WELCOME – Civil Liberties Australia

Jurors under scrutiny for allegedly breaking rules

A man convicted of sexual offences who has nearly completed his non-parole period in jail may have to undergo a retrial because of alleged misbehaviour by jurors. The unusual case is being investigated by the sheriff of NSW.
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War. What for?

Honouring people who have served Australia in notable ways is an honourable thing to do.While feting our war dead and the living former soldiers, we have an equal duty to critically examine the wars of the past and present, measuring how we got involved, what the outcome and result looks like in hindsight, and whether we can avoid making mistakes in how and why we enter wars in future, Keith McEwan wrote, originally in 2011.
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Jurors under scrutiny for allegedly breaking rules

A man convicted of sexual offences who has nearly completed his non-parole period in jail may have to undergo a retrial because of alleged misbehaviour by jurors. The unusual case is being investigated by the sheriff of NSW.
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From Taiwan to Robinvale, via Easter

Easter is a time of reflection, and of religious services for many. But CLA member Keith McEwan, a lifelong atheist who died this month aged 93, explained in an Easter missive to friends some years ago that you can "love thy neighbour” far away from prayers and churches.
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Society’s prejudice makes mental illness worse

Fear and bigotry is diminishing in relation to homosexuals, but they remain ‘go to’ reactions for most people when the subject of mental illness comes up. Sufferer Reg Murray explains that mental illness is just another type of disease, and sufferers should receive compassion and tender loving care, like anyone who is ill.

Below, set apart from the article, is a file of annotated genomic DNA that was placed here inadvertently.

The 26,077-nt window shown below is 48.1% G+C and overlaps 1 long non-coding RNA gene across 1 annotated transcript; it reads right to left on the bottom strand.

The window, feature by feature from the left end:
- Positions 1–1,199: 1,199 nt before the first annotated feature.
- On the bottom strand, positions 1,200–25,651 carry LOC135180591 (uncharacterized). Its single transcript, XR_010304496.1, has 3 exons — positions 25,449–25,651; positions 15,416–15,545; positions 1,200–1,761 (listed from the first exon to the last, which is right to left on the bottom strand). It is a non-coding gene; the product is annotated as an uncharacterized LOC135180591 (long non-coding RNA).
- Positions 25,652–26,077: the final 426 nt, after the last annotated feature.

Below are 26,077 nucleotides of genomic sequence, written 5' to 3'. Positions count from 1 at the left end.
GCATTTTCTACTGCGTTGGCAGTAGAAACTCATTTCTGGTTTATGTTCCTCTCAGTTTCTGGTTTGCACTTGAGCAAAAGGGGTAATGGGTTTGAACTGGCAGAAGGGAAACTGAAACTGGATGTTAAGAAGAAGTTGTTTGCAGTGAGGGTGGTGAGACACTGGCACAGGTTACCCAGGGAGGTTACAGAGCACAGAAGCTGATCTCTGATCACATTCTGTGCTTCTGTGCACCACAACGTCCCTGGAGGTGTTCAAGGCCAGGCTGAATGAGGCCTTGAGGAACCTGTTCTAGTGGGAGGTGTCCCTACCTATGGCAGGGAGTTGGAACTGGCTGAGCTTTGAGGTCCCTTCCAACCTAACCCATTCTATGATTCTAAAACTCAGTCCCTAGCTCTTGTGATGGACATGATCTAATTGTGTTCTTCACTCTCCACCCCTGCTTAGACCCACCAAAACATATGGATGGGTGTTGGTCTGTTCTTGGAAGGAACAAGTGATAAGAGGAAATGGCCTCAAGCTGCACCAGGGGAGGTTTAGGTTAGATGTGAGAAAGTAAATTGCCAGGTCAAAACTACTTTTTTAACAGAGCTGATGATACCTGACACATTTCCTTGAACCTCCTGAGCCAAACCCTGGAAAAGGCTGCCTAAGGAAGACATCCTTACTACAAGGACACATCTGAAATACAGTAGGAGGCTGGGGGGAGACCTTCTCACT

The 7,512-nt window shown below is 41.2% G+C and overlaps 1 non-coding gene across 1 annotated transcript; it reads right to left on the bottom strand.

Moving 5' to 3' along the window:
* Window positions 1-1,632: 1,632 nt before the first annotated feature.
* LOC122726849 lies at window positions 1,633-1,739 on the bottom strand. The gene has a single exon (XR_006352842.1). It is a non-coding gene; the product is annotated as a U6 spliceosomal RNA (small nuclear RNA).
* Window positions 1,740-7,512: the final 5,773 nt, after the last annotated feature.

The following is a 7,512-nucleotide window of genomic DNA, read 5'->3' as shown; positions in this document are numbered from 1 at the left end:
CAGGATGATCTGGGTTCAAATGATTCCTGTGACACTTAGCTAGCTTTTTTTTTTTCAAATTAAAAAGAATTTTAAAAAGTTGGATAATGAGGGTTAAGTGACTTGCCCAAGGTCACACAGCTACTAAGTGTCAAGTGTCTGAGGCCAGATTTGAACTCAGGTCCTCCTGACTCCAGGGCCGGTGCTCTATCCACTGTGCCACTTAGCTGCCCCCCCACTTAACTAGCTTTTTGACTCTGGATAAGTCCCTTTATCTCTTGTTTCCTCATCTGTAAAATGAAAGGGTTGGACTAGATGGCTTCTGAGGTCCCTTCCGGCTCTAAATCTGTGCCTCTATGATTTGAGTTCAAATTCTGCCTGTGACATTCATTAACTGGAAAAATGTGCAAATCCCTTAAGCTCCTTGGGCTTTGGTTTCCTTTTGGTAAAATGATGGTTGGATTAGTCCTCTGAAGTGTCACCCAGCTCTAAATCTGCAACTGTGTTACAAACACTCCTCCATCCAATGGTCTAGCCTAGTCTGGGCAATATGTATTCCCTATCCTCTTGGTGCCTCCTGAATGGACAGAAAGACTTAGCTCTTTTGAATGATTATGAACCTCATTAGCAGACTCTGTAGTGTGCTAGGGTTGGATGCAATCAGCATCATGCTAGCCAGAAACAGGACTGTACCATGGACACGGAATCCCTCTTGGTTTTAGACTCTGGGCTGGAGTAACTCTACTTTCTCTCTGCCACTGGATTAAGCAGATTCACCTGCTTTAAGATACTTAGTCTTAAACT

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Never-ending inquiry into religion to keep on keeping on

The federal government is likely to keep inquiring into religious freedoms in the new parliament from May 2019, because it can’t make up its mind how to reconcile giving priority to Christian religious beliefs in a secular society mandated by the Australian Constitution. The latest of many inquiries has just reported, and it at least had the good grace to quote the sensible observations of CLA.
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‘Victory’ is costly under ISDS

The government continues to commit the nation to expensive litigation under the Investor State Dispute Settlement regime. Many years after the event, the true cost of the spurious Philip Morris claim against Australia for plain packaging of cigarettes is now known. We won, but paid a heavy price we should never have been liable for.
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Declaration of CLA’s 2019 Annual General Meeting and comments

More than half the Members eligible to vote took part in the Annual General Meeting, held in March 2019, of Civil Liberties Australia. CLA holds its AGM electronically and by post so that Members scattered throughout Australia can participate. Many Members also commented on how the organisation is operating – their comments are included with the formal Declaration of the AGM process.

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High Court kills Prasad

The High Court of Australia has engaged in specious, circular reasoning to kill off the old ‘Prasad Direction’, which could see unworthy criminal charges cut short in court, barrister Jack Pappas says. Now it’s time for the Attorney-General to pass a new law reinstating ‘Prasad, or to give judges new powers to end a trial at any stage.
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Hear the SUE NEILL-FRASER story first-hand in Canberra

Psychologist and film producer Eve Ash, who has been researching and filming the SUE NEILL-FRASER miscarriage of justice in Tasmania for eight years, will tell the story behind the TV doco and what comes next after Thursday's newly-granted appeal. She will also take your questions about the case.  12.30–2pm on Wed 27 March 2019 at the ACT Legislative Assembly reception hall in Canberra.

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Sue Neill-Fraser wins her case for a new appeal

Sue Neill-Fraser, in Risdon Prison for 9 1/2 years of a 23-year sentence for murdering her husband, has won her case in the Supreme Court of Tasmania for a new appeal before three senior judges, who may be drawn from outside the island state. Civil Liberties Australia was instrumental in securing the new law in Tasmania, passed in late 2015, that allowed her to appeal. She should be released from jail now,CLA believes, anticipating that she will be found to be as completely innocent of the crime as she has always said she was

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